If your place of work is not paying you on the promised pay date, what kind of legal action can be taken and what would the outcome be?

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If your place of work is not paying you on the promised pay date, what kind of legal action can be taken and what would the outcome be?

It is a small family-owned chiropractic office, and their reason for not being able to provide paychecks is because the company is “not making enough money” to pay staff. The paychecks are supposed to be provided every other Friday, however the paycheck from the 30th of last month was not received until this month on the 9th, and then the paycheck on the 13th has yet to be given. As far as I know, the other employees are not receiving paychecks either, but that could be untrue because they are all family, and I am not, so I wouldn’t put it past them to hide that from me.

Asked on January 18, 2012 under Employment Labor Law, Arizona

Answers:

SJZ, Member, New York Bar / FreeAdvice Contributing Attorney

Answered 9 years ago | Contributor

Legally, a lack of money is not a defense to the obligation to pay employees--though of course, as a practical matter, if they truly do not have the money, they can't pay, and all the legal rights in the world do not change that. That said, this is the situation of a business in severe financial distress, unable to meet most or all of its obligations--not merely one that is choosing to not pay its staff while still paying vendors, rent, utilities, owners/partners, etc.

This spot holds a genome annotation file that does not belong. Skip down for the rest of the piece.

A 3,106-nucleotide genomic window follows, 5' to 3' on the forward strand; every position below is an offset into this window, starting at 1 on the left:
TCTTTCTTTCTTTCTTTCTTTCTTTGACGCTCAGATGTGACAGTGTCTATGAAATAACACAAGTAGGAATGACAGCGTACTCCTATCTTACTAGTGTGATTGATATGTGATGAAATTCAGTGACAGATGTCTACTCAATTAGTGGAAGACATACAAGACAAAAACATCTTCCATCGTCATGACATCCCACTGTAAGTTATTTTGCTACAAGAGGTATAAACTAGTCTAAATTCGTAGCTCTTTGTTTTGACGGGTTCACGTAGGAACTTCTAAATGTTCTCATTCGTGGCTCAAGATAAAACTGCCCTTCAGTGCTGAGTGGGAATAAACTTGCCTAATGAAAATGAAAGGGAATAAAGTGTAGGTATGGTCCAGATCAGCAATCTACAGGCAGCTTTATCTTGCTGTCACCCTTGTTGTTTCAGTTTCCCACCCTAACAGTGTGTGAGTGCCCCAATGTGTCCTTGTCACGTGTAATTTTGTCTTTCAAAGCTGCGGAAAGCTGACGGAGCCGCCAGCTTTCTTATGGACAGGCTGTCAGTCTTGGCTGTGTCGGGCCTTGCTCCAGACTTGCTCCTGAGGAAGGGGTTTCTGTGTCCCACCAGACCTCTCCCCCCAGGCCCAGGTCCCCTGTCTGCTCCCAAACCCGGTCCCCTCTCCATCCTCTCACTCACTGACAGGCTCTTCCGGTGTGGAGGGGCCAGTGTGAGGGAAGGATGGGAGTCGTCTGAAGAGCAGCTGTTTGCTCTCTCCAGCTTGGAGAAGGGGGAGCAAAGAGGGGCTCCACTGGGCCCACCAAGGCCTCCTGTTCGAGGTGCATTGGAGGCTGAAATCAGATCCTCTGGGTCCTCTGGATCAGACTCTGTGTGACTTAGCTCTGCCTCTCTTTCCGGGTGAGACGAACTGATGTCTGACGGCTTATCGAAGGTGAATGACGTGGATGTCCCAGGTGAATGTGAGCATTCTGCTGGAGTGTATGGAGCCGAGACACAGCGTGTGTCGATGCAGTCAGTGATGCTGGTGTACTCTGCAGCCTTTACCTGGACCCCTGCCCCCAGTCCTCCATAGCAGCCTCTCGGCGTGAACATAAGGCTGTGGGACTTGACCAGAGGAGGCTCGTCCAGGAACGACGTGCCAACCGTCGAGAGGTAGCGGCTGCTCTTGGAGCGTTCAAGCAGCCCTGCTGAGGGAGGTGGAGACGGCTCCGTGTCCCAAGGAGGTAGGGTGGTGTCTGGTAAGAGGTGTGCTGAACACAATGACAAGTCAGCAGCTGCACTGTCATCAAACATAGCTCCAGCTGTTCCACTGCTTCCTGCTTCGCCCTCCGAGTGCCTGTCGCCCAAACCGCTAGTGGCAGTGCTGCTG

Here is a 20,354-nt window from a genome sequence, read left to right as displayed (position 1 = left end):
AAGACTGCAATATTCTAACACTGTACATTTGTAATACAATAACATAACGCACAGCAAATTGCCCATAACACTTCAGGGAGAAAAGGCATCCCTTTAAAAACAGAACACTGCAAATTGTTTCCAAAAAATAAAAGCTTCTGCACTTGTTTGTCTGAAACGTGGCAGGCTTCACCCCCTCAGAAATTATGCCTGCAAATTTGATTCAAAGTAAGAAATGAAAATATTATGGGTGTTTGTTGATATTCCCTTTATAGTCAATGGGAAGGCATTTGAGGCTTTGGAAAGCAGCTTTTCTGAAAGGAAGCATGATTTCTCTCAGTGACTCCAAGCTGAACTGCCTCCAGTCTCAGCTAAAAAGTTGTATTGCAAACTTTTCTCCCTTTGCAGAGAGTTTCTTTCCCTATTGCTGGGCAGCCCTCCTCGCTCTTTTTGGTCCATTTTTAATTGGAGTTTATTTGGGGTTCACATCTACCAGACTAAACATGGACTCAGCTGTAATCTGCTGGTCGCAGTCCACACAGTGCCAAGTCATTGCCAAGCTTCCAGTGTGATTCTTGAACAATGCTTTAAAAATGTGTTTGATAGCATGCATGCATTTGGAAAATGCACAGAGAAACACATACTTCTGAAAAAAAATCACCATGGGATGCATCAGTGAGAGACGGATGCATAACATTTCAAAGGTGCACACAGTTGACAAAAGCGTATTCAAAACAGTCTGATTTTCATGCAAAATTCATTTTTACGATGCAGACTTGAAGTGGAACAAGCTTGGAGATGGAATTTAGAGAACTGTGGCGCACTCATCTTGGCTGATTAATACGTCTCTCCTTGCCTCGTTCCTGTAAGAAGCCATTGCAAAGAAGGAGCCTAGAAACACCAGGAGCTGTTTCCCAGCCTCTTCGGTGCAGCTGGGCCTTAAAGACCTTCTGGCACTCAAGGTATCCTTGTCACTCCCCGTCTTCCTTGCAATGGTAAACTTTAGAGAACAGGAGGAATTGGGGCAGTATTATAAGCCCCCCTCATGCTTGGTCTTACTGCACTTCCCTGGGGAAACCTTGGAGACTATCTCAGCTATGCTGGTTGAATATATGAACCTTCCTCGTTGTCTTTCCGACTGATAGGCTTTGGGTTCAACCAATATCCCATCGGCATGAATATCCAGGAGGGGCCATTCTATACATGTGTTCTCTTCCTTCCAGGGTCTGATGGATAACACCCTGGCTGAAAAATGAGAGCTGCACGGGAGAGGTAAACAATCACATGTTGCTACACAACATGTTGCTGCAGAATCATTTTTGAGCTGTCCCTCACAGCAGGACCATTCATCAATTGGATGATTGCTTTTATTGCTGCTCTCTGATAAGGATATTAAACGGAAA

As stated, you have a legal right to be paid. You have two ways you could try to vindicate that right. First, you could contact your state department of labor and try to file a complaint, and see if they will intervene. They may not--the DOL focuses on violation of wage and hour laws (like not paying overtime), safety issues, leave laws (like  medical leave), and sometimes employment discrimination (other times, there is a separate agency to handle that).

If the DOL will not help, or if they say they will, but are just taking too long, you could file a lawsuit--since you have a legal  right to be paid, you could sue to get the money and for a court order that the employer stop paying you late. Of course, going to court costs money, and if you are ultimately being paid (just late), it may not be worth the cost of doing. Filing a lawsuit is probably something to consider when they are 2 - 3 paychecks behind, and it looks like you're not getting paid at all, not when they are just 1 - 2 weeks late on each check.

Unfortunately, the way the legal system is set up, "minor" problems are often not ones for which there is any cost-effective and effecient recourse. Generally, there must be enough of a loss to justify the cost of a lawsuit to make action practical.


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